Located on the Dingle Peninsula in the southwest of Ireland, Cloghane Brandon is an area of outstanding beauty with many options for the visitor to enjoy our culture, amenities, mountains and beaches.
Situated in tranquil surroundings overlooking Brandon Bay, Cloghane and Brandon are tucked in at the base of Mount Brandon. Here, an exhilarating blend of mountains, sea, and beaches entice visitors to linger, often longer than planned. Described by National Geographic as “the most beautiful place on Earth,” the area offers a range of attractions, activities, and services.
Brandon Mountain, Ireland’s highest mountain outside of Macgillycuddy’s Reeks, dominates the landscape and stands at what was for many centuries the outer edge of the known world. Unlike anywhere else in the world, here, the mountains meet the sea and an exhilarating landscape compliments the tranquil surroundings. Located between Fermoyle and the Conor Pass, the villages are a mecca for fishing and walking enthusiasts and boast safe beaches, several local artists with public studios, and Bácús, an award-winning craft bakery specializing in Irish and European artisan breads. A popular bird-watching area and home to the rare red-billed chough. White-tailed sea eagles have also been known to visit. There is a wide range of waterfowl that is supported by the area’s unique reed grass beds. Dolphins are often seen in the bay, seals and otters inhabit the estuary.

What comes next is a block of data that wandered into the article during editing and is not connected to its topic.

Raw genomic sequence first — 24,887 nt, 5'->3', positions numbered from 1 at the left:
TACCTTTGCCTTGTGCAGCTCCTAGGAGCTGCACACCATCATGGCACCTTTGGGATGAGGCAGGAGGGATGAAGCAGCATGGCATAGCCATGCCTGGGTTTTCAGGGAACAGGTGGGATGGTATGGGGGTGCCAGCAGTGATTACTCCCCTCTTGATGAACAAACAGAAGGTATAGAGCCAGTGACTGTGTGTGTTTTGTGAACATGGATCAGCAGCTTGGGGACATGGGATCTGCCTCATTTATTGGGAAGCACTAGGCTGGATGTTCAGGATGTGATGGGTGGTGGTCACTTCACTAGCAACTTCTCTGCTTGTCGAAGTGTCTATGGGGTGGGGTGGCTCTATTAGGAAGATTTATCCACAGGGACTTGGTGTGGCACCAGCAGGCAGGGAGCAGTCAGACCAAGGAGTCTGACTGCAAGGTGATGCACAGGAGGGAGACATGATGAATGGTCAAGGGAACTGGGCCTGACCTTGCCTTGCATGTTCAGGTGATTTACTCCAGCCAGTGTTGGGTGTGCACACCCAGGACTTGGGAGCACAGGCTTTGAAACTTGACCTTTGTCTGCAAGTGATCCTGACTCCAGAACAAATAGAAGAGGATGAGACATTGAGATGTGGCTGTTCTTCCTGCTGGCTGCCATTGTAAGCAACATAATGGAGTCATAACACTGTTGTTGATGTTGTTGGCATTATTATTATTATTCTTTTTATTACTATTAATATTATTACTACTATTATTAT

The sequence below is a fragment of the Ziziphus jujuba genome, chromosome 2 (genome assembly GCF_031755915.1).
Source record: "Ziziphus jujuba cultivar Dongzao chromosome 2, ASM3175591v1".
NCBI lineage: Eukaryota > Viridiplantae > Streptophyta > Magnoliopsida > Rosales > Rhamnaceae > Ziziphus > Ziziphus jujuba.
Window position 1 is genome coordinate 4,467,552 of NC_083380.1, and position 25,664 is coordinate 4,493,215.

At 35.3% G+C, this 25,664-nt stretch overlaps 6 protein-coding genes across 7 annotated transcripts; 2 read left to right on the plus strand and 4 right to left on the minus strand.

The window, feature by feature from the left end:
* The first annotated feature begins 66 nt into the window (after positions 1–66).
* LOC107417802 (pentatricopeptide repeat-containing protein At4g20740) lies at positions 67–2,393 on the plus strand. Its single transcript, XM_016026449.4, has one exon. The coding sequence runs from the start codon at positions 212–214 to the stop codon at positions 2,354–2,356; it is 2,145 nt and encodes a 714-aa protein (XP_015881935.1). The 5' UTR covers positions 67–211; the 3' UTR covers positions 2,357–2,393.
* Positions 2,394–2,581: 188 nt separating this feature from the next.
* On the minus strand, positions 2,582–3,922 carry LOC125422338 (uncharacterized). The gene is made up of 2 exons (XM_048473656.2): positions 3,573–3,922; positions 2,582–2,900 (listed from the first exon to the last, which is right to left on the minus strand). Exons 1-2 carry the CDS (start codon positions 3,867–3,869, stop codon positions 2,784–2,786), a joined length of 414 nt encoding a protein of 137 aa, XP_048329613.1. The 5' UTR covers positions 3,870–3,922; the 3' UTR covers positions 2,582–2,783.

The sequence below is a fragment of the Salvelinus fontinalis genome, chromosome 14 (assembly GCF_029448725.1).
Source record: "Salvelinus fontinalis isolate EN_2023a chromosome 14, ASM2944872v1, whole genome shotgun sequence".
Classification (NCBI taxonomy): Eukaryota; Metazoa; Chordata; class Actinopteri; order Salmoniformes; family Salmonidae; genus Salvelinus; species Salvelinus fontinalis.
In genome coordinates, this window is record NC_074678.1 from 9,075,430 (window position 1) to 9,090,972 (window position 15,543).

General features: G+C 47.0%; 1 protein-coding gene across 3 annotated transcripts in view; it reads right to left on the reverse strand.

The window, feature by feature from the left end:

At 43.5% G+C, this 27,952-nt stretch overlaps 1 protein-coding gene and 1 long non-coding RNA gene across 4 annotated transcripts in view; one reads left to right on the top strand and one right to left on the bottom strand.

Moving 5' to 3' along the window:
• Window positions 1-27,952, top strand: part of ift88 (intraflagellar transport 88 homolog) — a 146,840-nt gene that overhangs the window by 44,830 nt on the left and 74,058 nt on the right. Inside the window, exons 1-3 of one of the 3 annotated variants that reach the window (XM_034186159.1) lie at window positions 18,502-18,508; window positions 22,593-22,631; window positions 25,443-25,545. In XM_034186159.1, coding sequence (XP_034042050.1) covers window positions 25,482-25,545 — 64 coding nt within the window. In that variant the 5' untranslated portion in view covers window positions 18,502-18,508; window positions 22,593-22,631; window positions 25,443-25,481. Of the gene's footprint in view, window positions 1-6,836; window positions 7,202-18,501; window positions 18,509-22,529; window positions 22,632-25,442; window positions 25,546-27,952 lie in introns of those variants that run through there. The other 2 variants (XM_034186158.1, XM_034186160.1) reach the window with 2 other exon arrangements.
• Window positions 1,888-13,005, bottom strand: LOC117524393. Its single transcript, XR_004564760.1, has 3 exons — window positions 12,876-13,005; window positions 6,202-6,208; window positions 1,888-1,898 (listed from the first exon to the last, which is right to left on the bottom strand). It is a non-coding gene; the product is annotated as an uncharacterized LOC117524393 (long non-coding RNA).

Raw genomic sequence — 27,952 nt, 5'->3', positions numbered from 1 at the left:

Cloghane Brandon area lies within the Gaeltacht of Corca Dhuibhne and has a rich heritage of music, language, and dance. Everywhere there are traces of a way of life almost forgotten elsewhere. Neighbours helping each other cut and harvest turf, stories shared by the fireside, songs composed about local characters, local rivalry over rams. Music sessions are commonplace in the local pubs, and set dancing is enjoying a revival, as is the Irish language amongst younger people. The Crom Dubh Festival was recently revived and has proven to be very successful. The Brandon Regatta is still going strong in August, as is the tradition of the Wren on 26 December.
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